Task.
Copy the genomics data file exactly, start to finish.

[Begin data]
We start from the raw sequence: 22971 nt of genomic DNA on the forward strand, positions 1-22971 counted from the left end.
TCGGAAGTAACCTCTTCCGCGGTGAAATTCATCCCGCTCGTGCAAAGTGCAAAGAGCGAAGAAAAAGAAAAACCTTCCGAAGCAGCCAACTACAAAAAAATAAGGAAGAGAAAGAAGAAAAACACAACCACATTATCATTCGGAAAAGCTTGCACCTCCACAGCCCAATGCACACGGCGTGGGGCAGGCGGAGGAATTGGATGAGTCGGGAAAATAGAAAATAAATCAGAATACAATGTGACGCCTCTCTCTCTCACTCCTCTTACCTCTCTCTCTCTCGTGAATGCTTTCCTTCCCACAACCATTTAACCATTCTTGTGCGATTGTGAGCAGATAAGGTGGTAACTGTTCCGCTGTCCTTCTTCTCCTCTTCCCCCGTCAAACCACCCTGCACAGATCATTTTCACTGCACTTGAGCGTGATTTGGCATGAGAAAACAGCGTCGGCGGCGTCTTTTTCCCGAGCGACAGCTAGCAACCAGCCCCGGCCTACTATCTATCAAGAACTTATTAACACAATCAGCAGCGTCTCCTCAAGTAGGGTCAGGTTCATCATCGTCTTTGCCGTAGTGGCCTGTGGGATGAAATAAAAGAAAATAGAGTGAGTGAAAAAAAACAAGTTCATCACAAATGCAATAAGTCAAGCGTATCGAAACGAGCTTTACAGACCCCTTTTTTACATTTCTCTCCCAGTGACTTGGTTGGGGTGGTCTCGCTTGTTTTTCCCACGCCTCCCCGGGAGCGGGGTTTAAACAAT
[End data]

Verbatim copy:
We start from the raw sequence: 22971 nt of genomic DNA on the forward strand, positions 1-22971 counted from the left end.
TCGGAAGTAACCTCTTCCGCGGTGAAATTCATCCCGCTCGTGCAAAGTGCAAAGAGCGAAGAAAAAGAAAAACCTTCCGAAGCAGCCAACTACAAAAAAATAAGGAAGAGAAAGAAGAAAAACACAACCACATTATCATTCGGAAAAGCTTGCACCTCCACAGCCCAATGCACACGGCGTGGGGCAGGCGGAGGAATTGGATGAGTCGGGAAAATAGAAAATAAATCAGAATACAATGTGACGCCTCTCTCTCTCACTCCTCTTACCTCTCTCTCTCTCGTGAATGCTTTCCTTCCCACAACCATTTAACCATTCTTGTGCGATTGTGAGCAGATAAGGTGGTAACTGTTCCGCTGTCCTTCTTCTCCTCTTCCCCCGTCAAACCACCCTGCACAGATCATTTTCACTGCACTTGAGCGTGATTTGGCATGAGAAAACAGCGTCGGCGGCGTCTTTTTCCCGAGCGACAGCTAGCAACCAGCCCCGGCCTACTATCTATCAAGAACTTATTAACACAATCAGCAGCGTCTCCTCAAGTAGGGTCAGGTTCATCATCGTCTTTGCCGTAGTGGCCTGTGGGATGAAATAAAAGAAAATAGAGTGAGTGAAAAAAAACAAGTTCATCACAAATGCAATAAGTCAAGCGTATCGAAACGAGCTTTACAGACCCCTTTTTTACATTTCTCTCCCAGTGACTTGGTTGGGGTGGTCTCGCTTGTTTTTCCCACGCCTCCCCGGGAGCGGGGTTTAAACAAT